What are “Barriers to Care” and who does it affect?
Oral health only benefits those who have the ability to access it. “Barriers to Care” may be the effect of finances, geographic location, pressing health needs or poor oral health literacy, and can leave patients with serious conditions that threaten their overall systemic health and quality of life. To access the necessary care for their dental needs, patients may require transportation, oral health education or financial assistance. Language, education, cultural and ethnic barriers often further compound the problem.
- 47 million Americans are affected by barriers to care
- 16,511,502 children in the U.S. were not taken to a dentist in 2009
- 29 states and 53 other countries permit expanded function to dental assistants
As of July 2, 2012 there are 4,382 Dental Health Professionals Shortage Areas (HPSA) with 43.8 million people living in them. It would take 8,811 practitioners to meet their need for dental providers (a population to practitioner ratio of 3,000:1). Visit ASDA’s website about barriers to care for more information.
Where can I learn about licensure?
Licensure is a process whereby a state grants dentists the legal authority to practice dentistry. Every dental graduate will need to obtain an initial license from a state. In the United States, each state has the right to set its own requirements for professional licensure. Although specifics may vary, all states have educational, written and clinical requirements:
- Educational: All states’ educational requirements are satisfied by graduation from a dental school accredited by the ADA Commission on Dental Accreditation.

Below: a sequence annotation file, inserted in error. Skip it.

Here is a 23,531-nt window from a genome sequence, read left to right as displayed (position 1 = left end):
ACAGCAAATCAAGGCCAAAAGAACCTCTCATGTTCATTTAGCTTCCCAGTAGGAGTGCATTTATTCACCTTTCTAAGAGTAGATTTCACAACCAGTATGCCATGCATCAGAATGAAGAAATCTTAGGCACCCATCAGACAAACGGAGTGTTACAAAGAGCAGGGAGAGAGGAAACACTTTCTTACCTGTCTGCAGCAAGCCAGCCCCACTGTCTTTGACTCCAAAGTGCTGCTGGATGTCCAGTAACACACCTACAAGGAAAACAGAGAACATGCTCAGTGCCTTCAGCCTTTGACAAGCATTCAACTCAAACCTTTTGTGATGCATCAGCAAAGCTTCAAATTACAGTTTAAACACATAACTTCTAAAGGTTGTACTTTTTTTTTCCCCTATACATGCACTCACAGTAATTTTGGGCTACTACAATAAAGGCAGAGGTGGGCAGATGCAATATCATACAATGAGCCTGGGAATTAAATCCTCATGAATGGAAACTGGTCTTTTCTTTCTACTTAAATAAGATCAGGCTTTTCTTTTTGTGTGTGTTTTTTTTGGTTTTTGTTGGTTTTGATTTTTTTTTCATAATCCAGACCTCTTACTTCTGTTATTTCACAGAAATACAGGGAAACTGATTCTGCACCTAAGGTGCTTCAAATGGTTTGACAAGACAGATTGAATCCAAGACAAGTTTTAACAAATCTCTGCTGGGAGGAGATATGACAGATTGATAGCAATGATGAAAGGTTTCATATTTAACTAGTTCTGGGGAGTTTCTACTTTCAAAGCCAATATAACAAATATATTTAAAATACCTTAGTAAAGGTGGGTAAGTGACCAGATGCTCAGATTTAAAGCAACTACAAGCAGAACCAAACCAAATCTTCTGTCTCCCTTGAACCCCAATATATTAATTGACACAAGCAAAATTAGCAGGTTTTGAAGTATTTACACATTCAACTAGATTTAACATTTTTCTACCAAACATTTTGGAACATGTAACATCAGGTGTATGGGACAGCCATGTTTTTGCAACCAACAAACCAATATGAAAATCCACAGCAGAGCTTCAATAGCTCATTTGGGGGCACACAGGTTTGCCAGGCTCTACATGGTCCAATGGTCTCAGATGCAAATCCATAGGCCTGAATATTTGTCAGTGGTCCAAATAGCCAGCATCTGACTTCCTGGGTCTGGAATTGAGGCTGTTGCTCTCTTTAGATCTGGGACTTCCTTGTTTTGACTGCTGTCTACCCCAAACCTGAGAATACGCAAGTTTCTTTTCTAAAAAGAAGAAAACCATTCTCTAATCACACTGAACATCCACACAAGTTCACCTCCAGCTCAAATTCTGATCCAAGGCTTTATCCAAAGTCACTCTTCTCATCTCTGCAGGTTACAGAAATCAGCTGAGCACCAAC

- Written (National Board Dental Exams): There are two parts to the National Boards: Part I and Part II. Although additional written examinations may be required at the state level, all licensing boards use the National Board Dental Examinations to satisfy a major portion of their written exam requirements.
- Clinical: Clinical exams may vary (they are not standardized). Most candidates who do not achieve licensure on their first attempt fail in some aspect of the clinical exam. Currently, only five jurisdictions administer their own clinical exams (California, Delaware, Florida, Nevada and Virgin Islands). The remaining boards contract that responsibility to one of the five regional testing agencies. Alternatives to the clinical exam include Post-Graduate Year-1 (PGY-1), Canadian National Dental Examining Board (NDEB) Exam and a portfolio system.
For more information about licensure issues, visit ASDA’s site regarding licensure.
How is ASDA approaching ethical problems?
An important issue facing dental education today is the ethical and professional behavior of its students. Due to the integrity of the profession, certain privileges and rights are afforded to us — and they can be taken away if we do not maintain proper stewardship over those that we care for. The ASDA House of Delegates has passed several resolutions that have focused on ethics, including updating of our Code of Ethics. We also have a task force in place to analyze the research on this issue and develop recommendations to address ethical violations. Visit our SPEA page for more information about ethical issues in dentistry and about events being hosted at CDM.